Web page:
Mrs Mubaiwa-Chiwenga donates to landmine victim
Pamela Shumba Chronicle Reporter
THE wife of the Commander of the Zimbabwe Defence Forces (ZDF), General Constantine Chiwenga, Mrs Mary Mubaiwa-Chiwenga, yesterday donated $3 500 to a war veteran, Cde Jeffery Ndlovu, who lost sight following an explosion of a landmine during the liberation struggle in 1979.Mrs Mubaiwa-Chiwenga donated the money on behalf of the newly launched Musha Mukadzi-Zimbabwe Armed Forces Foundation MM-ZAFF, meant to empower families of the members of the defence forces, especially women.
The donation is meant for the completion of a poultry project that Cde Ndlovu and his wife, Anna are running after they were sponsored by the ZDF.
Cde Ndlovu, whose pseudo name was Kenneth Murwiri, was left completely blind after a landmine exploded during operations in Chirundu, Kariba.
Handing over the money to Cde Ndlovu at his Lockview home in Bulawayo, Mrs Mubaiwa-Chiwenga said the poultry project was a token of appreciation to Cde Ndlovu for the sacrifices that he made, together with other sons and daughters of Zimbabwe to liberate the country.
“Cde Ndlovu is one of the thousands of sons and daughters of Zimbabwe, who sacrificed their lives to liberate the country and free every Zimbabwean from colonial bondage. As Zimbabweans, we owe such cadres a lot. On behalf of MM-ZAFF, I have given him $3 500 for the completion of the poultry project that he is running.
“The ZDF assisted him with funding for his fowl runs and the first batch of broiler chickens. He indicated that he needed about $3 000 for the project to be more profitable and productive, but we decided to give him $3 500 so that he can be able to cover other expenses,” said Mrs Mubaiwa-Chiwenga.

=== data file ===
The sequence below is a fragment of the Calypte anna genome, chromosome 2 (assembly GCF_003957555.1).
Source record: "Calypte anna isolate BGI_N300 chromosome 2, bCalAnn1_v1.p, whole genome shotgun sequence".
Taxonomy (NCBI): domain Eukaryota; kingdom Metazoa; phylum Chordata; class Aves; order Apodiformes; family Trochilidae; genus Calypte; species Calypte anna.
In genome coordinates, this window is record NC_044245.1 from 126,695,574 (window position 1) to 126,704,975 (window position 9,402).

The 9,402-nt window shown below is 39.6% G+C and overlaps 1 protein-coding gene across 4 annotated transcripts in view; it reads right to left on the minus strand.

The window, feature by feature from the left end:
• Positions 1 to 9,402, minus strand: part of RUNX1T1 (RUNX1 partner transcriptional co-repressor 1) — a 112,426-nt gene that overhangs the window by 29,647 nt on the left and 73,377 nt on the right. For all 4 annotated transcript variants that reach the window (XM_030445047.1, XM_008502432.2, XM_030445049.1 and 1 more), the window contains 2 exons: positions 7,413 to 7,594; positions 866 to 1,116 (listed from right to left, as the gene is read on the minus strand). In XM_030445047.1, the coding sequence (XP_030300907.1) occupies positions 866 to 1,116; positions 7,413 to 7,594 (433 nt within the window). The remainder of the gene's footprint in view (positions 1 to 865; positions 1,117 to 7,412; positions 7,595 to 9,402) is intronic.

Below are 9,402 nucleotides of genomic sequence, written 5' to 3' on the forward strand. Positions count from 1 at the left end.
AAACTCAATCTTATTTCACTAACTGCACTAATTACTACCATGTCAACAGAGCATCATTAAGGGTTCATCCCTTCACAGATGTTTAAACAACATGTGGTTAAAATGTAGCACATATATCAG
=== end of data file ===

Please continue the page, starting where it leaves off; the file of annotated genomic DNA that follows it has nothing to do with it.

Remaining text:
Cde Ndlovu expressed gratitude to Mrs Mubaiwa-Chiwenga for the kind gesture, saying he was grateful for what the ZDF had done for him so far.
“I am grateful for what Gen Chiwenga and his beloved wife have done for me. This shows that they know where we came from and they have their people at heart. This money will go a long way in completing my poultry project, which is already running, and will make life easier for my family.
“The ZDF funded the construction of my fowl run and the first batch of chicks. The money that I have received from MM-ZAFF will be used to buy more chicks and other materials to expand the project,” he said.
Cde Ndlovu was born on 5 April 1948 in Matobo district and joined the liberation in 1969.
He was trained at Marogoro Camp in Tanzania before he was deployed at the army headquarters in Lusaka, Zambia in 1972, where he was the adjutant general of the commander.
In 1978 he was elevated to be chief of technical engineering in the Zipra high command, in charge of urban units up to the time he was injured in 1979.
After an attack of the first battalion in Chirundu, Cde Ndlovu and his then regional commissar detected landmines and tried to detonate them.
In the process, the landmines exploded, killing the commissar instantly and blowing off his eyes before he spent three months in hospital and was subsequently brought back home a few days before independence in 1980.
The late Vice-President, Cde Joshua Nkomo facilitated for him to secure a house to stay, where he lives until today.
Cde Ndlovu married his wife in 1984 and they are blessed with three children.
Mrs Mubaiwa-Chiwenga launched MM-ZAFF at Mbalabala School of Infantry, One Brigade Headquarters and Imbizo Barracks during her two-day visit in Bulawayo.
The foundation was officially launched in Harare by the First Lady Amai Grace Mugabe.
Mrs Mubaiwa-Chiwenga urged the women to promote peace for the sake of their families and vote for Zanu-PF and President Mugabe during the harmonised elections.